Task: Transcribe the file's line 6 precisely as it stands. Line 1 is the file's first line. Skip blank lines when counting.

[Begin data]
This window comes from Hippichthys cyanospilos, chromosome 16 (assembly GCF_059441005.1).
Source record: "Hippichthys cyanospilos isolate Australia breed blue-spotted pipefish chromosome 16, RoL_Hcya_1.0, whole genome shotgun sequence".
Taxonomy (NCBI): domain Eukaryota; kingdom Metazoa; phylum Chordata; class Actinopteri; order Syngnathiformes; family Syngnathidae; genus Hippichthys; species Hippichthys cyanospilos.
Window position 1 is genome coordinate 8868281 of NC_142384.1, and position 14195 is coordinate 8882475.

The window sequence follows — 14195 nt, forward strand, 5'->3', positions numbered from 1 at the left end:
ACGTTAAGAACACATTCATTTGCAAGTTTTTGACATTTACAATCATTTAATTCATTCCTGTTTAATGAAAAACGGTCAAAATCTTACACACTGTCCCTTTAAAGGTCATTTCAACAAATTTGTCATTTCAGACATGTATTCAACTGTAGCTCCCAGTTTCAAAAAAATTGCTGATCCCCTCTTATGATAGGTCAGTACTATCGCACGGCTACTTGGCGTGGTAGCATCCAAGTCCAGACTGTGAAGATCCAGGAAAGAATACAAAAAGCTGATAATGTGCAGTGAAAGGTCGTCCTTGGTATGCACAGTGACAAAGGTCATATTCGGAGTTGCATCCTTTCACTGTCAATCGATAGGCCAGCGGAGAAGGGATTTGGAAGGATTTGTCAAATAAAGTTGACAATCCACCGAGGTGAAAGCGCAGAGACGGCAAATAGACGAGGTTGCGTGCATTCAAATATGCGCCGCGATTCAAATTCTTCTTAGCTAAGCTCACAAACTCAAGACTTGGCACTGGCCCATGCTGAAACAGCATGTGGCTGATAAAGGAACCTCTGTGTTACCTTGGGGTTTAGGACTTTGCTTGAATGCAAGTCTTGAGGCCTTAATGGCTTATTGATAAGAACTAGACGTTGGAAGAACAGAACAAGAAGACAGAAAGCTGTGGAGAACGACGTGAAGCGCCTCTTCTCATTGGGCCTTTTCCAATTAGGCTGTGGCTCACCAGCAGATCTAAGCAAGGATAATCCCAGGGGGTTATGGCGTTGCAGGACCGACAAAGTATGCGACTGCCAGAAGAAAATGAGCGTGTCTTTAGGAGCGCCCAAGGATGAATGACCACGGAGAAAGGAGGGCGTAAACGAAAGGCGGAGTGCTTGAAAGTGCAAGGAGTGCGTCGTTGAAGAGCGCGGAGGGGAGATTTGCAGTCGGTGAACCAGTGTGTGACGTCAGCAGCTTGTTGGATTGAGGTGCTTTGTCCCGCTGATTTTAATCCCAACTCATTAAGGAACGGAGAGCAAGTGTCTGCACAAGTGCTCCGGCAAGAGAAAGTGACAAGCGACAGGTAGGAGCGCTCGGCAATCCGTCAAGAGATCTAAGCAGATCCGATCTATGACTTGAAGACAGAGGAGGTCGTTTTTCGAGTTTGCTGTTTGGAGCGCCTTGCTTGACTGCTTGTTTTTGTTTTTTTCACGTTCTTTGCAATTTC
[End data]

ACGTTAAGAACACATTCATTTGCAAGTTTTTGACATTTACAATCATTTAATTCATTCCTGTTTAATGAAAAACGGTCAAAATCTTACACACTGTCCCTTTAAAGGTCATTTCAACAAATTTGTCATTTCAGACATGTATTCAACTGTAGCTCCCAGTTTCAAAAAAATTGCTGATCCCCTCTTATGATAGGTCAGTACTATCGCACGGCTACTTGGCGTGGTAGCATCCAAGTCCAGACTGTGAAGATCCAGGAAAGAATACAAAAAGCTGATAATGTGCAGTGAAAGGTCGTCCTTGGTATGCACAGTGACAAAGGTCATATTCGGAGTTGCATCCTTTCACTGTCAATCGATAGGCCAGCGGAGAAGGGATTTGGAAGGATTTGTCAAATAAAGTTGACAATCCACCGAGGTGAAAGCGCAGAGACGGCAAATAGACGAGGTTGCGTGCATTCAAATATGCGCCGCGATTCAAATTCTTCTTAGCTAAGCTCACAAACTCAAGACTTGGCACTGGCCCATGCTGAAACAGCATGTGGCTGATAAAGGAACCTCTGTGTTACCTTGGGGTTTAGGACTTTGCTTGAATGCAAGTCTTGAGGCCTTAATGGCTTATTGATAAGAACTAGACGTTGGAAGAACAGAACAAGAAGACAGAAAGCTGTGGAGAACGACGTGAAGCGCCTCTTCTCATTGGGCCTTTTCCAATTAGGCTGTGGCTCACCAGCAGATCTAAGCAAGGATAATCCCAGGGGGTTATGGCGTTGCAGGACCGACAAAGTATGCGACTGCCAGAAGAAAATGAGCGTGTCTTTAGGAGCGCCCAAGGATGAATGACCACGGAGAAAGGAGGGCGTAAACGAAAGGCGGAGTGCTTGAAAGTGCAAGGAGTGCGTCGTTGAAGAGCGCGGAGGGGAGATTTGCAGTCGGTGAACCAGTGTGTGACGTCAGCAGCTTGTTGGATTGAGGTGCTTTGTCCCGCTGATTTTAATCCCAACTCATTAAGGAACGGAGAGCAAGTGTCTGCACAAGTGCTCCGGCAAGAGAAAGTGACAAGCGACAGGTAGGAGCGCTCGGCAATCCGTCAAGAGATCTAAGCAGATCCGATCTATGACTTGAAGACAGAGGAGGTCGTTTTTCGAGTTTGCTGTTTGGAGCGCCTTGCTTGACTGCTTGTTTTTGTTTTTTTCACGTTCTTTGCAATTTC